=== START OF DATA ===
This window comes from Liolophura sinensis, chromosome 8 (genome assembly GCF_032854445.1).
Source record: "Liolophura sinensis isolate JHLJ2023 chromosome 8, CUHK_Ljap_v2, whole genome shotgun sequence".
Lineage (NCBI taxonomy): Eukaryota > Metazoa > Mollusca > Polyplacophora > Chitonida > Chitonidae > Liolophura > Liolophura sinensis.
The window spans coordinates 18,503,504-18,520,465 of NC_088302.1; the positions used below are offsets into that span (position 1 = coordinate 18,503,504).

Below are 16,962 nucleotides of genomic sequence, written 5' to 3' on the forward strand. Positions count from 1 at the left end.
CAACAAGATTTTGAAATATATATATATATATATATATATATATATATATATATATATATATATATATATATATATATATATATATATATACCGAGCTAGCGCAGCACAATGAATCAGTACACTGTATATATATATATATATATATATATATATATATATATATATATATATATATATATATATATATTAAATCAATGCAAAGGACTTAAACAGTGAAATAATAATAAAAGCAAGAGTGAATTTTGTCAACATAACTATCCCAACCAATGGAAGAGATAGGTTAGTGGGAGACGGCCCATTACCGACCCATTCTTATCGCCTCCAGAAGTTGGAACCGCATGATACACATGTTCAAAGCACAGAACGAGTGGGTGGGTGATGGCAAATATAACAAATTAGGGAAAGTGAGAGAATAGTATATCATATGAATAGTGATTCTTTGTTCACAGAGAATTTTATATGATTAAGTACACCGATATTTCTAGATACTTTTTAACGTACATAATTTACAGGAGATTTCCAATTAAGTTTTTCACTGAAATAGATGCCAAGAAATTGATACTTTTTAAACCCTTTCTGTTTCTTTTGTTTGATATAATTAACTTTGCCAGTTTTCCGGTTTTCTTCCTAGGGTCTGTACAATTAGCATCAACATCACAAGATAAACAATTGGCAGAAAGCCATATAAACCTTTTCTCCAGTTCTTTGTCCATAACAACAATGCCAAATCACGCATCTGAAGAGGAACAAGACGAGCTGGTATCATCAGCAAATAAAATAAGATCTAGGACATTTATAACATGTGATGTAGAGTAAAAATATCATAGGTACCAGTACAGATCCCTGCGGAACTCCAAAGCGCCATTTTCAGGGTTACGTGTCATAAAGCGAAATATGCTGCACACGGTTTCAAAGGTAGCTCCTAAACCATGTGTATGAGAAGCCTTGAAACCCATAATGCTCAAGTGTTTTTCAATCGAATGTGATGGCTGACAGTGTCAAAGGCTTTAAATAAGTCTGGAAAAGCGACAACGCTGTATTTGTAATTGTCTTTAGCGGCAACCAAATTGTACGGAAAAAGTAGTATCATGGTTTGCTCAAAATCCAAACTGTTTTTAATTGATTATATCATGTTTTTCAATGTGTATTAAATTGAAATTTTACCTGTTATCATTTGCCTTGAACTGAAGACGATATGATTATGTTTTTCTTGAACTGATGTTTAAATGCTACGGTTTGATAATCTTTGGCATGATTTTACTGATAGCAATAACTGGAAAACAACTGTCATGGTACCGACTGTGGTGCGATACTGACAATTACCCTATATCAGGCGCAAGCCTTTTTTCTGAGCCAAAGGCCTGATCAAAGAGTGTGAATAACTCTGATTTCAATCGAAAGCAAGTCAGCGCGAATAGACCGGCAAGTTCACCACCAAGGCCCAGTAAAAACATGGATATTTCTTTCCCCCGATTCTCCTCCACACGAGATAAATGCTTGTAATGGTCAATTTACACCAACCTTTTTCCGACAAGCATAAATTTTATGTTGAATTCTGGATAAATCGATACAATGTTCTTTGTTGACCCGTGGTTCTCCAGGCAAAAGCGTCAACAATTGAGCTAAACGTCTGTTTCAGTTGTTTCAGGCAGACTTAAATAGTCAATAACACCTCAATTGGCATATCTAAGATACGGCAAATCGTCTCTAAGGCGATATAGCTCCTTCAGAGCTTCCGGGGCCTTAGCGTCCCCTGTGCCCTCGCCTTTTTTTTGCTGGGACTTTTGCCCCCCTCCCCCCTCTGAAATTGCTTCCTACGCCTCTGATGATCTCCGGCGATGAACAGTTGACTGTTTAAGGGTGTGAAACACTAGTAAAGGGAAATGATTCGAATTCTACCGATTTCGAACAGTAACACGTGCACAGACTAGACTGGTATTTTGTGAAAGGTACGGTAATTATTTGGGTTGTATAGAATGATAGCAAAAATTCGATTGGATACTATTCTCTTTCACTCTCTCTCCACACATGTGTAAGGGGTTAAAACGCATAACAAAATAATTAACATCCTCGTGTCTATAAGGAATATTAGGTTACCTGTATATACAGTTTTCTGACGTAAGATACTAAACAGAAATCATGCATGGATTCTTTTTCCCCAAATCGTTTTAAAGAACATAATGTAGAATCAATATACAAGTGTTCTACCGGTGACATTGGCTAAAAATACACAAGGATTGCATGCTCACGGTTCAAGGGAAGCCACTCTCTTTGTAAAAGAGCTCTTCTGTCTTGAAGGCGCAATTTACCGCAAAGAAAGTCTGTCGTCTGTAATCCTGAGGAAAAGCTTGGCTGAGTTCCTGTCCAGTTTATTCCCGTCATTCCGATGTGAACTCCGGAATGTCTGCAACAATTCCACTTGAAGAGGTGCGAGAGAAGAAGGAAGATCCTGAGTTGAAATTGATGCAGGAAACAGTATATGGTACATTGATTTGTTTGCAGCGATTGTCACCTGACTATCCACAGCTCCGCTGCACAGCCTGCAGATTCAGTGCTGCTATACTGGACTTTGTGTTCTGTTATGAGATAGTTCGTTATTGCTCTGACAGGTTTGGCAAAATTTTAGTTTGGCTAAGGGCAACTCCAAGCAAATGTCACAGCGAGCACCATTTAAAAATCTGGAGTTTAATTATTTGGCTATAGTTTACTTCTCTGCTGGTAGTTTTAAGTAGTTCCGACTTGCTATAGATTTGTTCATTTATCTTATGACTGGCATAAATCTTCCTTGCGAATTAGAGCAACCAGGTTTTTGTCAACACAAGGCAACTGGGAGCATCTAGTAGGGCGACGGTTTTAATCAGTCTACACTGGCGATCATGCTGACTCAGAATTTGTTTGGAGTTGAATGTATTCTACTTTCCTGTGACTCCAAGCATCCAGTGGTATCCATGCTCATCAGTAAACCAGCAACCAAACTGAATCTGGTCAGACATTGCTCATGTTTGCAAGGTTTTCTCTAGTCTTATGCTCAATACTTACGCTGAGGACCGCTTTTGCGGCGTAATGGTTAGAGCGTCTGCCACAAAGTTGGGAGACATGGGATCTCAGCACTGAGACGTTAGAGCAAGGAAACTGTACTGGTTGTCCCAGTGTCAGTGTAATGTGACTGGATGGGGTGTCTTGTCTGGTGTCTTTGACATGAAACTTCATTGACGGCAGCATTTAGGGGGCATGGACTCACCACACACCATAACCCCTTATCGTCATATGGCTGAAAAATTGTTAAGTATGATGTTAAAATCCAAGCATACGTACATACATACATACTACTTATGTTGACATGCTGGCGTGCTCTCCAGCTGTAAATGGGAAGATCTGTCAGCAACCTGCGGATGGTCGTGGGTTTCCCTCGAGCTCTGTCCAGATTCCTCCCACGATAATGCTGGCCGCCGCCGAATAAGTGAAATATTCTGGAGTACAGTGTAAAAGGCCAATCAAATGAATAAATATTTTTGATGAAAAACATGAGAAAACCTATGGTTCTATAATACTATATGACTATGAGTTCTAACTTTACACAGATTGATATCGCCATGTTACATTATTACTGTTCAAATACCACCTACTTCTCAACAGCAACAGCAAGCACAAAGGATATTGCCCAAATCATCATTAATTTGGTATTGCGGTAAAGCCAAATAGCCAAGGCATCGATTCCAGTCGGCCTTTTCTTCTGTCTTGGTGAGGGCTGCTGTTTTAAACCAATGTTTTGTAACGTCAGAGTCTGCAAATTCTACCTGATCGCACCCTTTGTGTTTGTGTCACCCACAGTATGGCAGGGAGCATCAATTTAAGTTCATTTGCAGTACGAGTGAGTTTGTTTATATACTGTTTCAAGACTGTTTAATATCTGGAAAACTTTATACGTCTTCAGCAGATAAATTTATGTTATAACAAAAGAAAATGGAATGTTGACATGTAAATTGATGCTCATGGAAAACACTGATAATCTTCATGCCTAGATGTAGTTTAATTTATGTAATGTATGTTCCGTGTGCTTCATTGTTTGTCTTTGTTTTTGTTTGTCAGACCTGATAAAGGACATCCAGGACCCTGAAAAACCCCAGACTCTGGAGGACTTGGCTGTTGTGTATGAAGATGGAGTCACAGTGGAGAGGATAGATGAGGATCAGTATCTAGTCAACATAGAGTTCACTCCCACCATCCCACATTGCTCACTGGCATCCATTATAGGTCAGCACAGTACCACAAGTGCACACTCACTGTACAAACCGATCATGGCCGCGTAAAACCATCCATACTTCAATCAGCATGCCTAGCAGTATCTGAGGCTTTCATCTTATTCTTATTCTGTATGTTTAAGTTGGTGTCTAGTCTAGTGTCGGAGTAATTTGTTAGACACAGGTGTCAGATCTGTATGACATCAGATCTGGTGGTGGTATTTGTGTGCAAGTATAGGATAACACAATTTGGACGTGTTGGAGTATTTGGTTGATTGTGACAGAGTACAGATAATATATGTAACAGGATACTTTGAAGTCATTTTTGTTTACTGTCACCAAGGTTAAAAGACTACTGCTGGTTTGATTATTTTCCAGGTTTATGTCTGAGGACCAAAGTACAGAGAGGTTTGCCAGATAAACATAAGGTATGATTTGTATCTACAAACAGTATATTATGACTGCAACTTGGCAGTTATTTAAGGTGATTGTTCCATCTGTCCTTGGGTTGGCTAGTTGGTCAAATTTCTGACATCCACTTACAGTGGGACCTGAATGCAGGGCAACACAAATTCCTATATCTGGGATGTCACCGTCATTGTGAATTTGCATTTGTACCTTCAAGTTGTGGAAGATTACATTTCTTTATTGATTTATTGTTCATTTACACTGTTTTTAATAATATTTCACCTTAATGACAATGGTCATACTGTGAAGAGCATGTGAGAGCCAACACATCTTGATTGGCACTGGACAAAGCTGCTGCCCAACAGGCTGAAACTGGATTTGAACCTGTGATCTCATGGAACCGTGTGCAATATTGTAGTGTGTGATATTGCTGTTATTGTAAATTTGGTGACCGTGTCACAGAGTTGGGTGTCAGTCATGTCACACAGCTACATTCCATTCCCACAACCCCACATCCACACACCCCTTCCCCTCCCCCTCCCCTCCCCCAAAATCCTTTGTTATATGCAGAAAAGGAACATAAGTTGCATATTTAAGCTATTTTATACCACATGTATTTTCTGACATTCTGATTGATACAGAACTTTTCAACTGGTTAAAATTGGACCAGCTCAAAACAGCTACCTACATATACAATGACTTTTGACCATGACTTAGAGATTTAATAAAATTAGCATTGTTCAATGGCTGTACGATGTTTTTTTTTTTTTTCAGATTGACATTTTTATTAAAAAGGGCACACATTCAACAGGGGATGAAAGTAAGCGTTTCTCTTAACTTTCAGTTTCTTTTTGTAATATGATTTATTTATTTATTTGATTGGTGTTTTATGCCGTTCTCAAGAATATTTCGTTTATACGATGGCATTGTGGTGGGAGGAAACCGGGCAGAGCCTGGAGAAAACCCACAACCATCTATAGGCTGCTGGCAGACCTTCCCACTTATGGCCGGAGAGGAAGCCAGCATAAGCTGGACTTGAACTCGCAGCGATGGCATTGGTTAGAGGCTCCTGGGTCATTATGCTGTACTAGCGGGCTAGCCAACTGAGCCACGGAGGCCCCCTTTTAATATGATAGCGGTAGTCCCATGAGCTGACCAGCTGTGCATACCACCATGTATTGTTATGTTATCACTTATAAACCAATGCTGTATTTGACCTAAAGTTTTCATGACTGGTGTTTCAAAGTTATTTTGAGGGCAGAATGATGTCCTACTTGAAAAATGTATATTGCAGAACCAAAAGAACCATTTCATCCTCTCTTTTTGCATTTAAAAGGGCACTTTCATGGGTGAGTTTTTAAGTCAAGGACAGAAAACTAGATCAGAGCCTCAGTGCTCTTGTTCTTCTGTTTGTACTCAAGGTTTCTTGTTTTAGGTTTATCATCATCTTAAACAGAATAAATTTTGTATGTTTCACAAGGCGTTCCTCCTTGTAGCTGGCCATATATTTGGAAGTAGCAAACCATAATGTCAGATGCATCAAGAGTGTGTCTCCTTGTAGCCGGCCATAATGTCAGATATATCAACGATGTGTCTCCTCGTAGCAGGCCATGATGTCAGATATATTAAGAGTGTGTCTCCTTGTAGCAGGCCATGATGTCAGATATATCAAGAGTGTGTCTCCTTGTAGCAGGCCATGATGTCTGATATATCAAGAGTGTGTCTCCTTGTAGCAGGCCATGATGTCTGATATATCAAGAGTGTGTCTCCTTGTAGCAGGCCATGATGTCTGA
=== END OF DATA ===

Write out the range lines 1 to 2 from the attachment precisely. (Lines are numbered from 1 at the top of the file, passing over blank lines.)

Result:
This window comes from Liolophura sinensis, chromosome 8 (genome assembly GCF_032854445.1).
Source record: "Liolophura sinensis isolate JHLJ2023 chromosome 8, CUHK_Ljap_v2, whole genome shotgun sequence".